Right-Wing Whites and Inkatha Pose Challenge to Democracy Pact
SOUTH AFRICA SHOWDOWN
JOHANNESBURG — SOUTH Africa's much-vaunted democracy accord faces a crucial test this week. Right-wing white and conservative black leaders are threatening to unleash a campaign of civil disobedience and armed resistance if the government implements majority rule without accommodating minority demands for self-determination.
Frantic efforts to prevent a showdown are likely to reach a climax in the next few days as negotiators of the ruling National Party and the African National Congress (ANC) try to persuade the right-wing Afrikaner Volksfront and the Inkatha Freedom Party (IFP) to accept a package aimed at extending greater powers to federal provinces.
The package, which has been tentatively agreed on by the government and the ANC, would define exclusive powers for the provinces, give the new government greater powers of taxation, and allow regional boundaries to be redrawn after an election to facilitate the creation of an Afrikaner homeland within a federal framework - probably in the northwest (Mandela on the hustings, Page 6).
Stephen Maninger, a Volksfront official, yesterday described the offer as ``quite encouraging'' and said the Freedom Alliance (FA), a conservative group that includes the Volksfront and the IFP, was still considering the package.
The confrontation between pro-democracy forces and those demanding a form of self-rule came a step closer when President Frederik de Klerk issued a decree Nov. 26 that opened the way to give black South Africans their first formal role in government.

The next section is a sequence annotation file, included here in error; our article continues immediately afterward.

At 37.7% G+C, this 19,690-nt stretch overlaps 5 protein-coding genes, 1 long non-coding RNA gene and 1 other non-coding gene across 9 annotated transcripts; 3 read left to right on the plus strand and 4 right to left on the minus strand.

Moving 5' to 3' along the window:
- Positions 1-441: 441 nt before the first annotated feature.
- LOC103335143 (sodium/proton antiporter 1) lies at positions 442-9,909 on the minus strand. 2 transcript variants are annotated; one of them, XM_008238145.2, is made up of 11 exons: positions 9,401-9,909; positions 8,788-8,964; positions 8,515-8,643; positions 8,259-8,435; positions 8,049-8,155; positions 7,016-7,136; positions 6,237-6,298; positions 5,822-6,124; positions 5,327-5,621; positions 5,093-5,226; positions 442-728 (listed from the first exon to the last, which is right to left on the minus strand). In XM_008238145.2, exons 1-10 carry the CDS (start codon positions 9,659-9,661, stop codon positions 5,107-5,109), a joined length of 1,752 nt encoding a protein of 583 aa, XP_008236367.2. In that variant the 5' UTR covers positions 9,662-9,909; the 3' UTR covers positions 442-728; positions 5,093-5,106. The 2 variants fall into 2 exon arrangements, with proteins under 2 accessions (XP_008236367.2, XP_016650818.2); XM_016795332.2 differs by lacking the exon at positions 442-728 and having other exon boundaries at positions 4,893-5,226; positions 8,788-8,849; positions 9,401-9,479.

The decree enables a multiracial commission known as the Transitional Executive Council to be set up by Dec. 6 and hold its first sitting on Dec. 8. Right-wing leaders have likened the setting up of the TEC to a declaration of civil war.
The TEC, which was enshrined in legislation passed by parliament in September, will trigger the creation of other commissions and subcommittees to ensure that no party enjoys an unfair advantage over others in the run-up to the country's first nonracial ballot in April next year.
The South African Defense Force announced Nov. 26 that it had canceled the vacation of several Army units as a ``precautionary measure.'' The decision came three days before the expiration of a right-wing deadline for resistance yesterday, which was set six months ago.
The other two trigger dates for the start of defiance by the white right-wingers are tomorrow and Dec. 16, the anniversary of the Battle of Blood River in 1837 when the Boers (Afrikaners) said they made a covenant with God after inflicting a devastating defeat on attacking Zulus.
More than 40 people died in political violence in Natal and the townships east of Johannesburg over the weekend. It was the bloodiest weekend in Natal this year and a clear sign of rising tensions between the ANC and the IFP as the April ballot becomes a reality.